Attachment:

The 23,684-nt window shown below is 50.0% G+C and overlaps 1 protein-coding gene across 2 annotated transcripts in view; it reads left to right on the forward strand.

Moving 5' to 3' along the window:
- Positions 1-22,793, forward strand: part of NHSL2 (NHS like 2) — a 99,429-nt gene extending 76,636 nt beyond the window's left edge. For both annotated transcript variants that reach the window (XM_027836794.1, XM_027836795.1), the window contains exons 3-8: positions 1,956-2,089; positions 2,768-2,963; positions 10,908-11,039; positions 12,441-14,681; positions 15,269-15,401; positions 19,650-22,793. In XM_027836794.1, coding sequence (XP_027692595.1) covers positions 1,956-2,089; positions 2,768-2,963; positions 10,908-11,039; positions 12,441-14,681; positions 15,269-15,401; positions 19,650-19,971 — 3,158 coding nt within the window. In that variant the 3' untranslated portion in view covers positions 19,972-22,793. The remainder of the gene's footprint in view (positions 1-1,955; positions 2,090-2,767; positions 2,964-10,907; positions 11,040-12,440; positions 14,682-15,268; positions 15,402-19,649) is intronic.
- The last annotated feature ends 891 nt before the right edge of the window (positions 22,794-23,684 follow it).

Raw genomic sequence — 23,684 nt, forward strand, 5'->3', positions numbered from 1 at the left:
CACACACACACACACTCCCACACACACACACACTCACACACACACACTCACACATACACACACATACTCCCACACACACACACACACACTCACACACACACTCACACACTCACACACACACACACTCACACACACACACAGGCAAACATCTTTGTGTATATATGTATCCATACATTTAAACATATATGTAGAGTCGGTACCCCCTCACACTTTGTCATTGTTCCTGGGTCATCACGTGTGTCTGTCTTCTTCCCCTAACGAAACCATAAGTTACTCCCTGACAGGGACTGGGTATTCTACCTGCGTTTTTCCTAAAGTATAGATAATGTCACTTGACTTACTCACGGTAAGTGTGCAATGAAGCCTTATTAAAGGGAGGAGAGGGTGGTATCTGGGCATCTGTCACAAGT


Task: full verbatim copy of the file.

The 23,684-nt window shown below is 50.0% G+C and overlaps 1 protein-coding gene across 2 annotated transcripts in view; it reads left to right on the forward strand.

Moving 5' to 3' along the window:
- Positions 1-22,793, forward strand: part of NHSL2 (NHS like 2) — a 99,429-nt gene extending 76,636 nt beyond the window's left edge. For both annotated transcript variants that reach the window (XM_027836794.1, XM_027836795.1), the window contains exons 3-8: positions 1,956-2,089; positions 2,768-2,963; positions 10,908-11,039; positions 12,441-14,681; positions 15,269-15,401; positions 19,650-22,793. In XM_027836794.1, coding sequence (XP_027692595.1) covers positions 1,956-2,089; positions 2,768-2,963; positions 10,908-11,039; positions 12,441-14,681; positions 15,269-15,401; positions 19,650-19,971 — 3,158 coding nt within the window. In that variant the 3' untranslated portion in view covers positions 19,972-22,793. The remainder of the gene's footprint in view (positions 1-1,955; positions 2,090-2,767; positions 2,964-10,907; positions 11,040-12,440; positions 14,682-15,268; positions 15,402-19,649) is intronic.
- The last annotated feature ends 891 nt before the right edge of the window (positions 22,794-23,684 follow it).

Raw genomic sequence — 23,684 nt, forward strand, 5'->3', positions numbered from 1 at the left:
CACACACACACACACTCCCACACACACACACACTCACACACACACACTCACACATACACACACATACTCCCACACACACACACACACACTCACACACACACTCACACACTCACACACACACACACTCACACACACACACAGGCAAACATCTTTGTGTATATATGTATCCATACATTTAAACATATATGTAGAGTCGGTACCCCCTCACACTTTGTCATTGTTCCTGGGTCATCACGTGTGTCTGTCTTCTTCCCCTAACGAAACCATAAGTTACTCCCTGACAGGGACTGGGTATTCTACCTGCGTTTTTCCTAAAGTATAGATAATGTCACTTGACTTACTCACGGTAAGTGTGCAATGAAGCCTTATTAAAGGGAGGAGAGGGTGGTATCTGGGCATCTGTCACAAGT